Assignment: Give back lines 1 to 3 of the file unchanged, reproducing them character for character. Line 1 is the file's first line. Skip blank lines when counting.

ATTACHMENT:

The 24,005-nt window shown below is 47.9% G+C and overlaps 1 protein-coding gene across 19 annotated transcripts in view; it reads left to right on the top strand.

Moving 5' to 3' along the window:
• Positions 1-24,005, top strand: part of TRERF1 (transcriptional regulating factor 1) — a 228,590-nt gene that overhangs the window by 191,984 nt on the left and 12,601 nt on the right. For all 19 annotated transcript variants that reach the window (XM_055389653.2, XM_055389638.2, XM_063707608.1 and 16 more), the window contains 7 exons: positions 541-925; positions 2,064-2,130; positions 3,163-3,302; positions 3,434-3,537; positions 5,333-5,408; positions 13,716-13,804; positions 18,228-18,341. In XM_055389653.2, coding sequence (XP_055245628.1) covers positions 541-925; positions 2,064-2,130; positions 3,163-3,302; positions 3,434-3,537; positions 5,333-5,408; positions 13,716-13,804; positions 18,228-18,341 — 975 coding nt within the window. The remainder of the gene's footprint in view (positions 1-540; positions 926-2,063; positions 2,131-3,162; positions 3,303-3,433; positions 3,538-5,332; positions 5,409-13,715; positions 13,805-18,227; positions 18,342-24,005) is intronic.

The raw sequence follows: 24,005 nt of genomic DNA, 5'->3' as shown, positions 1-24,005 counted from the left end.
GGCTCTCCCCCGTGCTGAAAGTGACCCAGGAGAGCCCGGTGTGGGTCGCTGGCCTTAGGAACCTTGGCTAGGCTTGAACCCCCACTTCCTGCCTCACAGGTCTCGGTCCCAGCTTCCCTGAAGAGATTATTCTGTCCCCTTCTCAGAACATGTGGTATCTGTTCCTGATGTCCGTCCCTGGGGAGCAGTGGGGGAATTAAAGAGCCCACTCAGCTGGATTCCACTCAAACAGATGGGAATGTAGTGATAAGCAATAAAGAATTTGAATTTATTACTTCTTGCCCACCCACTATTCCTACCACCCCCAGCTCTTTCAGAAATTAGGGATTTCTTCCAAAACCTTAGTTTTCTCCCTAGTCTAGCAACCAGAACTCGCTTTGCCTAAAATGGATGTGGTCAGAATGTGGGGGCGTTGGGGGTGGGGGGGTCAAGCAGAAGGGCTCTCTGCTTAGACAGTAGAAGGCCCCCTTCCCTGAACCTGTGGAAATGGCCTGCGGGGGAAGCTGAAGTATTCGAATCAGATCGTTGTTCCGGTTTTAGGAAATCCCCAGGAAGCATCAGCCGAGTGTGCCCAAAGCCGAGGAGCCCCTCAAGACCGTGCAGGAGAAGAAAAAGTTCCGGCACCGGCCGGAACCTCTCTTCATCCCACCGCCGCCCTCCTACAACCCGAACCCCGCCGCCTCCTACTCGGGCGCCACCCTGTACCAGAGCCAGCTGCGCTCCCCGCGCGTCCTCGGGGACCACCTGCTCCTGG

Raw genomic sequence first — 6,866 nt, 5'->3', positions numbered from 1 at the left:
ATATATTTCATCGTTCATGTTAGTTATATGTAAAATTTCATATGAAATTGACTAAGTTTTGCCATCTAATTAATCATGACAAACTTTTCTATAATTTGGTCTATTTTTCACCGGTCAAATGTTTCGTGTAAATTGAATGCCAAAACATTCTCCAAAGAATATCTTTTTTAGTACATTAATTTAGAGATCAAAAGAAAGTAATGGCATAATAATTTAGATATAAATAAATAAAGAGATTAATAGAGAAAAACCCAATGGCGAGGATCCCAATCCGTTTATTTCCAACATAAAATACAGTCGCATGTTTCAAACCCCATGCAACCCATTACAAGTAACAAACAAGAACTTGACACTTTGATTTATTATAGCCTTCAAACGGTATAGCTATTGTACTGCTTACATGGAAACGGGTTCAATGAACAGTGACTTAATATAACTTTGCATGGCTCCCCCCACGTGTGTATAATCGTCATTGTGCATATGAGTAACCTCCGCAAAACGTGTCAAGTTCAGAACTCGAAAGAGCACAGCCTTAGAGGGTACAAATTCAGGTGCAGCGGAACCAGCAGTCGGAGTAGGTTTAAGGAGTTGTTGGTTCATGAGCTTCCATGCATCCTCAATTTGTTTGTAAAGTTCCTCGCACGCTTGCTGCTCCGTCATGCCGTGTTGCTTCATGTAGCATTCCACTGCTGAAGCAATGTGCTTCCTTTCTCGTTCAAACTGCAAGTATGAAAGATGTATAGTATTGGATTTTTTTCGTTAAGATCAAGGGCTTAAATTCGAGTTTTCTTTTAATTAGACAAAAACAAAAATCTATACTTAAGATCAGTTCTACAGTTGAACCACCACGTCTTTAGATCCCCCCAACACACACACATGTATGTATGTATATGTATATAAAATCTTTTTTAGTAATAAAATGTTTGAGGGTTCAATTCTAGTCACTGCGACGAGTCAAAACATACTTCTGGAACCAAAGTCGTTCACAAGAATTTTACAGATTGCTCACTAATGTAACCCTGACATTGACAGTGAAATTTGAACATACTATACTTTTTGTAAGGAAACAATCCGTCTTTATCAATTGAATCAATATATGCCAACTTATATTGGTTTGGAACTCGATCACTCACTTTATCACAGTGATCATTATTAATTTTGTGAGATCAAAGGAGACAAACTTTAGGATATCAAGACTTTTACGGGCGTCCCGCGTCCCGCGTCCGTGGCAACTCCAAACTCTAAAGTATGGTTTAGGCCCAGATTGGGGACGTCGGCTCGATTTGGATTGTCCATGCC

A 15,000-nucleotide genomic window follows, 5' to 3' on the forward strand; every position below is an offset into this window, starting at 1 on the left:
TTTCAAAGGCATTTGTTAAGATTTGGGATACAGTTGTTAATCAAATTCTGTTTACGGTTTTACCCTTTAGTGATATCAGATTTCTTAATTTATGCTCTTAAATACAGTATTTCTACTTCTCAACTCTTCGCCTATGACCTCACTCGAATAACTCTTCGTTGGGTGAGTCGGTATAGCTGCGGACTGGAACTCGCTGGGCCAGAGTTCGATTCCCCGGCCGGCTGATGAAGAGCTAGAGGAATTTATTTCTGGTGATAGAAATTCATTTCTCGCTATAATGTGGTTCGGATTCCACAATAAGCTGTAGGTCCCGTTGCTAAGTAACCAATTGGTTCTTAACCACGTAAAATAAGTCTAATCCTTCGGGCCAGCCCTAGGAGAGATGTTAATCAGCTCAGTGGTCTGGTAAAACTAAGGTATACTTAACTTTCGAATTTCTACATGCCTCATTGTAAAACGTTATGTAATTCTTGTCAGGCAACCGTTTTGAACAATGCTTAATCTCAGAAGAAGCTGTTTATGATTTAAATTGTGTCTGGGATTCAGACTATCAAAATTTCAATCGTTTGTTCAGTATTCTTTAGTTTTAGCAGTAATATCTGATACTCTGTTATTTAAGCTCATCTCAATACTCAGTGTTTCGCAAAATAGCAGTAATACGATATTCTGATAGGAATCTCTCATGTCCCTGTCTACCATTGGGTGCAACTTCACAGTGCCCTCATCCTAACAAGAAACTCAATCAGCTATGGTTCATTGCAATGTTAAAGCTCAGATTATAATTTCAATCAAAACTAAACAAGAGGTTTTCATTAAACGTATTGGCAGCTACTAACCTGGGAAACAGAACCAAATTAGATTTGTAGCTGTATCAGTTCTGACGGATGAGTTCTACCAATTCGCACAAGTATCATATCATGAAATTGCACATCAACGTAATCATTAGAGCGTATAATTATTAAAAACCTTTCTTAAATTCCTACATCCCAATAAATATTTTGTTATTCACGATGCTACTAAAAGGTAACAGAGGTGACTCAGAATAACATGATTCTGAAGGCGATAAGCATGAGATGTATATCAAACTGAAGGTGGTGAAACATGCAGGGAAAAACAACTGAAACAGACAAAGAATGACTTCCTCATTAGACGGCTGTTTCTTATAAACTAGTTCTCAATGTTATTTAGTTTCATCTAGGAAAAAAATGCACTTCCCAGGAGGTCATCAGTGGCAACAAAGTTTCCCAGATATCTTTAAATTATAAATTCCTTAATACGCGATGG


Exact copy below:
The 24,005-nt window shown below is 47.9% G+C and overlaps 1 protein-coding gene across 19 annotated transcripts in view; it reads left to right on the top strand.

Moving 5' to 3' along the window:
• Positions 1-24,005, top strand: part of TRERF1 (transcriptional regulating factor 1) — a 228,590-nt gene that overhangs the window by 191,984 nt on the left and 12,601 nt on the right. For all 19 annotated transcript variants that reach the window (XM_055389653.2, XM_055389638.2, XM_063707608.1 and 16 more), the window contains 7 exons: positions 541-925; positions 2,064-2,130; positions 3,163-3,302; positions 3,434-3,537; positions 5,333-5,408; positions 13,716-13,804; positions 18,228-18,341. In XM_055389653.2, coding sequence (XP_055245628.1) covers positions 541-925; positions 2,064-2,130; positions 3,163-3,302; positions 3,434-3,537; positions 5,333-5,408; positions 13,716-13,804; positions 18,228-18,341 — 975 coding nt within the window. The remainder of the gene's footprint in view (positions 1-540; positions 926-2,063; positions 2,131-3,162; positions 3,303-3,433; positions 3,538-5,332; positions 5,409-13,715; positions 13,805-18,227; positions 18,342-24,005) is intronic.